Pertussis (Whooping Cough)
Whooping cough (also known as pertussis) is a highly contagious bacterial disease that can be spread by coughing. People with pertussis have severe coughing attacks that can last for months. Infants too young for vaccination are at greatest risk for life-threatening cases of pertussis. Over 9,000 cases of pertussis were reported in California during 2010, the most in over 60 years, including 10 infant deaths. Consistent with a peak in incidence every 3-5 years, CDPH has declared a whooping cough epidemic in 2014. Pertussis is widespread throughout the U.S. and the rest of the world.
Make sure that you have been vaccinated against whooping cough. Booster doses are needed throughout life, because protection against whooping cough after vaccination or disease wanes over time.
- Pregnant Women are recommended to receive Tdap (whooping cough booster) in their third trimester (between 27-36 weeks of pregnancy, at the earliest opportunity during this window). Tdap is recommended during each pregnancy, even when given before pregnancy. The protection that expectant moms receive from Tdap also passes to their baby in the womb. This helps protect babies during the most vulnerable period, until they are old enough to get their first whooping cough vaccination at 6--8 weeks of age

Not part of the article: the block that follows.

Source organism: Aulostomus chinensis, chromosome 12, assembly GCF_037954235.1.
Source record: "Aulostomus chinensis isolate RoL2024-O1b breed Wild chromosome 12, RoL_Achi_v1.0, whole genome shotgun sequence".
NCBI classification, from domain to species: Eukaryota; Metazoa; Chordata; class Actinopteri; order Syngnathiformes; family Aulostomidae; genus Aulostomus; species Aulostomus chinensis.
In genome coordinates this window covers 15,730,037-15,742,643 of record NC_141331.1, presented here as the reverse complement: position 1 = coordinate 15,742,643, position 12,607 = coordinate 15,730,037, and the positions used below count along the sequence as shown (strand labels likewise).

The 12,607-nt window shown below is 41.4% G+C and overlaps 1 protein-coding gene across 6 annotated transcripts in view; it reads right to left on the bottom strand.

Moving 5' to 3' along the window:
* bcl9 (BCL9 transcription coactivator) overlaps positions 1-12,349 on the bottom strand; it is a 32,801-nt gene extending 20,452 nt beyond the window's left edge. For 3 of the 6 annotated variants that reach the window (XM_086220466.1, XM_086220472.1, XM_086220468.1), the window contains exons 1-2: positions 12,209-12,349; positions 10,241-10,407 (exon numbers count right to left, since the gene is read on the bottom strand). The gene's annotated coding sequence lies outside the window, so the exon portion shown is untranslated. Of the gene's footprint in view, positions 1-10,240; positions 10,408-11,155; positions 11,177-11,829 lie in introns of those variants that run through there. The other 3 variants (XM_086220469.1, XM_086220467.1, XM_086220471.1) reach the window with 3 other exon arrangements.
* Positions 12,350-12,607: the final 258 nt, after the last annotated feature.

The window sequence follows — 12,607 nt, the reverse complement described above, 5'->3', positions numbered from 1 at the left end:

- Infants can start the childhood whooping cough vaccine series, DTaP (PDF), as early as 6 weeks of age. Even one dose of DTaP may offer some protection against fatal whooping cough disease in infants. Young children need five doses of DTaP by kindergarten (ages 4-6)
- Students in 7th grade in California need to have met the requirement for a Tdap (PDF) booster - see http://shotsforschool.org.
- Adults are also recommended to receive a Tdap booster, especially if they are in contact with infants or are health care workers, but most adults have not yet received Tdap.
- Whooping cough vaccination recommendations of the federal Advisory Committee on Immunization Practice (ACIP) are http://www.cdc.gov/vaccines/hcp/acip-recs/index.html.
For the latest information on whooping cough in the state of California, visit the CDPH Pertussis Summary Reports page.
How Well-Vaccinated Is Your Child's Child Care Facility/School?
Child care facilities with low vaccination rates are at increased risk for outbreaks of vaccine-preventable diseases. Some children are allowed by California law to skip immunizations if a parent submits a personal beliefs exemption (PBE) or medical exemption (PME) at enrollment. Other children, may be admitted to child care on the 'condition' they complete remaining vaccinations when due. Often there is no follow-up and these children remain under-vaccinated. To lookup vaccination rates at your child care/ school, click below:
Child Care/Preschool | Kindergarten | 7th Grade